Tag Archives: constants

Constant Time

This essay is a derived from my dotGo 2019 presentation about my favourite feature in Go.

Many years ago Rob Pike remarked,

“Numbers are just numbers, you’ll never see 0x80ULL in a .go source file”.

—Rob Pike, The Go Programming Language

Beyond this pithy observation lies the fascinating world of Go’s constants. Something that is perhaps taken for granted because, as Rob noted, is Go numbers–constants–just work.
In this post I intend to show you a few things that perhaps you didn’t know about Go’s const keyword.

What’s so great about constants?

To kick things off, why are constants good? Three things spring to mind:

  • Immutability. Constants are one of the few ways we have in Go to express immutability to the compiler.
  • Clarity. Constants give us a way to extract magic numbers from our code, giving them names and semantic meaning.
  • Performance. The ability to express to the compiler that something will not change is key as it unlocks optimisations such as constant folding, constant propagation, branch and dead code elimination.

But these are generic use cases for constants, they apply to any language. Let’s talk about some of the properties of Go’s constants.

A Challenge

To introduce the power of Go’s constants let’s try a little challenge: declare a constant whose value is the number of bits in the natural machine word.

We can’t use unsafe.SizeOf as it is not a constant expression. We could use a build tag and laboriously record the natural word size of each Go platform, or we could do something like this:

const uintSize = 32 << (^uint(0) >> 32 & 1)

There are many versions of this expression in Go codebases. They all work roughly the same way. If we’re on a 64 bit platform then the exclusive or of the number zero–all zero bits–is a number with all bits set, sixty four of them to be exact.


If we shift that value thirty two bits to the right, we get another value with thirty two ones in it.


Anding that with a number with one bit in the final position give us, the same thing, 1,

0000000000000000000000000000000011111111111111111111111111111111 & 1 = 1

Finally we shift the number thirty two one place to the right, giving us 641.

32 << 1 = 64

This expression is an example of a constant expression. All of these operations happen at compile time and the result of the expression is itself a constant. If you look in the in runtime package, in particular the garbage collector, you’ll see how constant expressions are used to set up complex invariants based on the word size of the machine the code is compiled on.

So, this is a neat party trick, but most compilers will do this kind of constant folding at compile time for you. Let’s step it up a notch.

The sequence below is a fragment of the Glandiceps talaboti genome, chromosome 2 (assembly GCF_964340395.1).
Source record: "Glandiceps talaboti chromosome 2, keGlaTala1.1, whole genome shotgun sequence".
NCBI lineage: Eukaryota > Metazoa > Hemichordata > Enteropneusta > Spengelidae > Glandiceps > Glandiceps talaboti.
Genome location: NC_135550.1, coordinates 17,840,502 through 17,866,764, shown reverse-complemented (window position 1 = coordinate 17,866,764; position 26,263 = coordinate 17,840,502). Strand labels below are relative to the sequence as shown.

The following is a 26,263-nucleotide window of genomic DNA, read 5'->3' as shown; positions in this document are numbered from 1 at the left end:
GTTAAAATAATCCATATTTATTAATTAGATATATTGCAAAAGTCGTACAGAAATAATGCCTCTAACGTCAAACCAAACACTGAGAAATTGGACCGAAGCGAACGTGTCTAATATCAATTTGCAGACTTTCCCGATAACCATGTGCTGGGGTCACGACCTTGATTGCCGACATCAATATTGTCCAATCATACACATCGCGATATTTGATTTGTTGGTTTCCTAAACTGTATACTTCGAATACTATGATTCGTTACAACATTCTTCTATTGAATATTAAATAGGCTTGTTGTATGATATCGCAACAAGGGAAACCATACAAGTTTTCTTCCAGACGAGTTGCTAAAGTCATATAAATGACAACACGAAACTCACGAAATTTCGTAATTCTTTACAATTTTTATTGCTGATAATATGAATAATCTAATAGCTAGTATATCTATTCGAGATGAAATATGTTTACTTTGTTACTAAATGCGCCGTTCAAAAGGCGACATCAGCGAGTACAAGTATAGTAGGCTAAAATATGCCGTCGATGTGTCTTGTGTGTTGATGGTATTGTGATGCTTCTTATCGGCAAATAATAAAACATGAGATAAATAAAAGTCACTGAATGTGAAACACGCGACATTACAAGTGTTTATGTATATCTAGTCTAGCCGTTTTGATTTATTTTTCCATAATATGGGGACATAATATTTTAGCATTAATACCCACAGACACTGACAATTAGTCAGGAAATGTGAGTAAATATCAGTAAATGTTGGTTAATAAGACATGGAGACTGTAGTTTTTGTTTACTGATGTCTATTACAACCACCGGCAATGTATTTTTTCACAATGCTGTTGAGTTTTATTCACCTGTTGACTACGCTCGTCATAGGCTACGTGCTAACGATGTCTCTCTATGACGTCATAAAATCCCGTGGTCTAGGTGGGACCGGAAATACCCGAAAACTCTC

Constants are values

In Go, constants are values and each value has a type. In Go, user defined types can declare their own methods. Thus, a constant value can have a method set. If you’re surprised by this, let me show you an example that you probably use every day.

const timeout = 500 * time.Millisecond
fmt.Println("The timeout is", timeout) // 500ms

In the example the untyped literal constant 500 is multiplied by time.Millisecond, itself a constant of type time.Duration. The rule for assignments in Go are, unless otherwise declared, the type on the left hand side of the assignment operator is inferred from the type on the right.500 is an untyped constant so it is converted to a time.Duration then multiplied with the constant time.Millisecond.

Thus timeout is a constant of type time.Duration which holds the value 500000000.
Why then does fmt.Println print 500ms, not 500000000?

The answer is time.Duration has a String method. Thus any time.Duration value, even a constant, knows how to pretty print itself.

Now we know that constant values are typed, and because types can declare methods, we can derive that constant values can fulfil interfaces. In fact we just saw an example of this. fmt.Println doesn’t assert that a value has a String method, it asserts the value implements the Stringer interface.

Let’s talk a little about how we can use this property to make our Go code better, and to do that I’m going to take a brief digression into the Singleton pattern.


I’m generally not a fan of the singleton pattern, in Go or any language. Singletons complicate testing and create unnecessary coupling between packages. I feel the singleton pattern is often used not to create a singular instance of a thing, but instead to create a place to coordinate registration. net/http.DefaultServeMux is a good example of this pattern.

package http

// DefaultServeMux is the default ServeMux used by Serve.
var DefaultServeMux = &defaultServeMux

var defaultServeMux ServeMux

There is nothing singular about http.defaultServerMux, nothing prevents you from creating another ServeMux. In fact the http package provides a helper that will create as many ServeMux‘s as you want.

// NewServeMux allocates and returns a new ServeMux.
func NewServeMux() *ServeMux { return new(ServeMux) }

http.DefaultServeMux is not a singleton. Never the less there is a case for things which are truely singletons because they can only represent a single thing. A good example of this are the file descriptors of a process; 0, 1, and 2 which represent stdin, stdout, and stderr respectively.

It doesn’t matter what names you give them, 1 is always stdout, and there can only ever be one file descriptor 1. Thus these two operations are identical:

fmt.Fprintf(os.Stdout, "Hello dotGo\n")
syscall.Write(1, []byte("Hello dotGo\n"))

So let’s look at how the os package defines Stdin, Stdout, and Stderr:

package os

var (
        Stdin  = NewFile(uintptr(syscall.Stdin), "/dev/stdin")
        Stdout = NewFile(uintptr(syscall.Stdout), "/dev/stdout")
        Stderr = NewFile(uintptr(syscall.Stderr), "/dev/stderr")

There are a few problems with this declaration. Firstly their type is *os.File not the respective io.Reader or io.Writer interfaces. People have long complained that this makes replacing them with alternatives problematic. However the notion of replacing these variables is precisely the point of this digression. Can you safely change the value of os.Stdout once your program is running without causing a data race?